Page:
(Here is my response to the recent editorial on the environment by His All Holiness Ecumenical Patriarch Bartholomew. You can read the first part here and the rest at the American Orthodox Institute Blog.)
His All Holiness, Ecumenical Patriarch Bartholomew recently published an op-ed piece in the Wall Street Journal (“Our Indivisible Environment,” 26 October 2009) in which he argues that “just as God is indivisible, so too is our global environment.” He asserts that as the “molecules of water that comprise the great North Atlantic are neither European nor American” so too the “particles of atmosphere above the United Kingdom are neither Labour nor Tory.”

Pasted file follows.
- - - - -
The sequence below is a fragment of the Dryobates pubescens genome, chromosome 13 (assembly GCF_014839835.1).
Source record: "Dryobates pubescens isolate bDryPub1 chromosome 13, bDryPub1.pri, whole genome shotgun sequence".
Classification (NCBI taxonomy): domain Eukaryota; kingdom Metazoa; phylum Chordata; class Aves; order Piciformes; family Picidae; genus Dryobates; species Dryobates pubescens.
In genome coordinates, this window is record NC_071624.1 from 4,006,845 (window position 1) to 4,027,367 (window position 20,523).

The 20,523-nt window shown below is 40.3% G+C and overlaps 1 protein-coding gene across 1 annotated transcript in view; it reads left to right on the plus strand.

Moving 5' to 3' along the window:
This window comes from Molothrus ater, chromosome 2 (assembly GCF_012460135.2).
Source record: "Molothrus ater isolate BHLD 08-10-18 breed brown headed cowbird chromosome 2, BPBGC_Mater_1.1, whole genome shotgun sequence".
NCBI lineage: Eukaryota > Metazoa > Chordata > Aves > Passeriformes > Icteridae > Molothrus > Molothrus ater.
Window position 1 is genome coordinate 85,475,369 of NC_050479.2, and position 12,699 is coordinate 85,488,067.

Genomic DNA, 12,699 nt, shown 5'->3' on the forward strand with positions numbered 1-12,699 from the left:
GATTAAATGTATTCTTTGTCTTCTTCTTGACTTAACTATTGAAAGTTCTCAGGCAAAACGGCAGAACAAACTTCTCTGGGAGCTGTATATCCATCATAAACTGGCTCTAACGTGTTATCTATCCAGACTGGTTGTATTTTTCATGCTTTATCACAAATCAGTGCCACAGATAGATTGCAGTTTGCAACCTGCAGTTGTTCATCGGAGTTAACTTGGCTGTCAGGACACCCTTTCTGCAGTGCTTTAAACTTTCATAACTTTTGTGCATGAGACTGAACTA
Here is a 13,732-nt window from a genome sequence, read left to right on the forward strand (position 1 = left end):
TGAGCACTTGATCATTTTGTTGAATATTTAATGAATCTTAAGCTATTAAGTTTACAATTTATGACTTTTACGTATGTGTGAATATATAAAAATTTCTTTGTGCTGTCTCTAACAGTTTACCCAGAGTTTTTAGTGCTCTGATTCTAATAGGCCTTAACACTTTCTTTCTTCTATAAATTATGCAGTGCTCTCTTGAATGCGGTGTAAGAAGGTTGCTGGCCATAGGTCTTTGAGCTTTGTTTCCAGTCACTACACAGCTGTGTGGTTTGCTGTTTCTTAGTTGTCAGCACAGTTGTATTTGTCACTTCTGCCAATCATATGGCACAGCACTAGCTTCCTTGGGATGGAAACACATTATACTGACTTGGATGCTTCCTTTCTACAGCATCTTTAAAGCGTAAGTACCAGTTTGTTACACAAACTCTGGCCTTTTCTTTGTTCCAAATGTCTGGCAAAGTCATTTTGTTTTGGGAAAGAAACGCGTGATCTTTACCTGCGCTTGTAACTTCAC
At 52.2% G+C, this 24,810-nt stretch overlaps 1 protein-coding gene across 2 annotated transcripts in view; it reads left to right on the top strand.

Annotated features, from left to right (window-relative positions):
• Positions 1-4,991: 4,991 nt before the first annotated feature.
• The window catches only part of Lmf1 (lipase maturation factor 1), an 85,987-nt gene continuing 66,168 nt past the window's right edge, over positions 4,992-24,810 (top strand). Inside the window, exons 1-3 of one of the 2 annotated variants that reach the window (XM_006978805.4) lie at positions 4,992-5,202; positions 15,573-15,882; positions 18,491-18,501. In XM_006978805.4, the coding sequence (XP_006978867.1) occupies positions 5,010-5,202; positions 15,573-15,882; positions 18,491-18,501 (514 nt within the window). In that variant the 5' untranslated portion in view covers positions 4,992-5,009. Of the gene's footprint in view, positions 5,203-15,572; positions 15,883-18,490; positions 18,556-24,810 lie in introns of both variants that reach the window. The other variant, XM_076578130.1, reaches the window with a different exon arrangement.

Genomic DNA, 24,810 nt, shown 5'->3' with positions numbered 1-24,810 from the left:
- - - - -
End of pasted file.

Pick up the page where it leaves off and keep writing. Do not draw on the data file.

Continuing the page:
On the surface, his words reflect a cultural and intellectual tradition with deep roots in classical, pre-Christian Greek thought (especially Aristotle) as well as Holy Scripture and the teachings of the fathers of the Church (East and West).
His observations also owe much to Scholasticism, those Medieval Catholic scholars wrestled who the relationship between Greek philosophy and Christian faith, as well as the relationship of Christian faith to Judaism and Islam. To his credit, the Patriarch is also in a discussion with scholars of different faith and intellectual traditions.
There is a difference here worth noting, however, and it is the difference between Christian scholars and scholars of other faith and ideological traditions. At the core of biblical faith lies the “scandal of particularity,” the notion of God’s election of a particular people, the Jews. This notion also lies at the heart of the Christian Gospel.
Read the rest here.